In its response at the time to the Reuters reporting, Huawei said Skycom was one of its “major local partners” and that the relationship between Huawei and Skycom was “a normal business partnership.”
But a newly obtained Huawei internal document from the Chinese company’s Iran office, dated March 28, 2013, indicates Huawei controlled Skycom. The document in Chinese stated, “In consideration of trade compliances, A2 representative office is trying to separate Skycom and Huawei.” A2 was Huawei’s code for Iran, according to the U.S. indictment.
The document also noted that Huawei had installed one of its own employees to manage Skycom in Iran “to urgently avoid the risks of media hype.” Huawei had made an “urgent decision” to appoint Hu Mei as Skycom’s general manager in Iran, effective March 10, 2013, the document noted. Hu was a director of Skycom and was also listed as a Huawei employee in an internal Huawei directory.
The document detailed how Huawei quickly recognized a flaw in putting Hu in charge of Skycom. Hu was based at Huawei’s headquarters in China, and the job required dealing with business matters on the ground in Iran, the document stated. So, Huawei decided to appoint instead “a Chinese employee based in Iran” to manage Skycom’s Tehran office, the document shows.
Huawei decided to name Song Kai, deputy representative of its Iran office, to run Skycom in Iran. He was informed of the decision in an internal Huawei message that was reviewed by Reuters. “Please update your resume,” Song was instructed.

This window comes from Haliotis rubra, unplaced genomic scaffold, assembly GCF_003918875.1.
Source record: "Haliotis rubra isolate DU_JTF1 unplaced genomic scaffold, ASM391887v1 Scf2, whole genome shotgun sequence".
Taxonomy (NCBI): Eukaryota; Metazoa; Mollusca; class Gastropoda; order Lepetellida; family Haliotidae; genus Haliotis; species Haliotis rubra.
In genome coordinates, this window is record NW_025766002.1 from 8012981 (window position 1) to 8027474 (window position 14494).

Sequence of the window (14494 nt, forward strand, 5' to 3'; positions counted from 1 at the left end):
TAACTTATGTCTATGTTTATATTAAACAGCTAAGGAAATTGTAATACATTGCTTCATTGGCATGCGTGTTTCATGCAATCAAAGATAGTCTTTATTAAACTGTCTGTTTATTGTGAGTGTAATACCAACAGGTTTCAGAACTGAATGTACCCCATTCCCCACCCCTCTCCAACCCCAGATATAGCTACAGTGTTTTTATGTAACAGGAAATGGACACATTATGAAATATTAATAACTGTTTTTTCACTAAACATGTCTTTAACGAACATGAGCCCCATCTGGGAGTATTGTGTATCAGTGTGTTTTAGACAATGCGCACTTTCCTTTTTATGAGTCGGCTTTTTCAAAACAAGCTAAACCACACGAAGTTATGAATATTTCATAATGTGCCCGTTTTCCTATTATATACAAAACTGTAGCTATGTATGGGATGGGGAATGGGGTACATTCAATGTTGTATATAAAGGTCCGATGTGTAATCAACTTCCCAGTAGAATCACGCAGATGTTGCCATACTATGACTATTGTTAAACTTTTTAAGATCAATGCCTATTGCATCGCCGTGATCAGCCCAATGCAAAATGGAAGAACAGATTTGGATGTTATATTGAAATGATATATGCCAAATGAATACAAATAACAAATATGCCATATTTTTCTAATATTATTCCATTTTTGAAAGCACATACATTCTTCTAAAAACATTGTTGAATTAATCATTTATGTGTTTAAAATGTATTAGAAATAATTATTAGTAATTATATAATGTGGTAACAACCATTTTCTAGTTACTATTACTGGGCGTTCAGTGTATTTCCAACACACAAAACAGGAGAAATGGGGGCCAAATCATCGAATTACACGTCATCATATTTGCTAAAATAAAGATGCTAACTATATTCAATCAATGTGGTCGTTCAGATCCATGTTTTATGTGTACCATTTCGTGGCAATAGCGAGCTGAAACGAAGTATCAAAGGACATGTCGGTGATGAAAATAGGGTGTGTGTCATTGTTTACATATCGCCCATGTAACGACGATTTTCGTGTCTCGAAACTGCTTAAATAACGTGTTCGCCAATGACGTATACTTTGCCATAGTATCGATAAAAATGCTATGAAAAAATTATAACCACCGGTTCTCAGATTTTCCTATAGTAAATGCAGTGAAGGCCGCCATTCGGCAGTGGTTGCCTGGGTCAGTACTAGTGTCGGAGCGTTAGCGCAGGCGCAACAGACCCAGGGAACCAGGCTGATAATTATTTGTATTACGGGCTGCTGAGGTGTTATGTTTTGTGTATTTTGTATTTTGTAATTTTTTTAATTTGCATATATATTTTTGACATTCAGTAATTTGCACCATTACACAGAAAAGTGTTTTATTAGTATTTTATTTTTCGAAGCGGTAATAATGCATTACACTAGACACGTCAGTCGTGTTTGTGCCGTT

The message said that the change had been approved by a man named Lan Yun, who was identified as the “chief representative” of Huawei’s Iran office.
Hu, Song, and Lan couldn’t be reached for comment.
In response to the Reuters articles of 2012 and 2013, several Western banks questioned Huawei about its relationship with Skycom. They included HSBC Holdings PLC, where both Huawei and Skycom held bank accounts.
HSBC declined to comment for this story.
In August 2013, Meng met with HSBC’s deputy head of global banking for the Asia-Pacific region. She is accused in the U.S. indictment of making “numerous misrepresentations regarding Huawei’s ownership and control of Skycom.”
Meng gave a PowerPoint presentation during the meeting that said Skycom was merely “a business partner of Huawei.”
The newly obtained documents show that Huawei soon became directly involved in shutting Skycom down.
In a letter dated Nov. 2, 2013, Song, the Huawei employee appointed to manage Skycom, told a major Iranian client that Skycom “has decided to annul and terminate its business activities and dissolve the branch company in Iran.” Song’s letter was addressed to a vice president of Iran’s largest mobile-phone operator, Mobile Communication Co of Iran, or MCCI.
MCCI couldn’t be reached for comment.
The next day, Skycom, MCCI, and a new Huawei company—Huawei Technologies Service (Iranian) Co Ltd—signed an agreement. It stated that Skycom planned to transfer its contracts to the new Huawei entity. The agreement listed eight contracts worth a total of 44.6 million euros (about $50 million), with about 34.6 million euros remaining on them. Any money owed to Skycom was to be paid to the Huawei entity upon completion of the contracts.
“All the parties promise that this three-way contract remains confidential,” it stated.
By Steve Stecklow and Babak Dehghanpisheh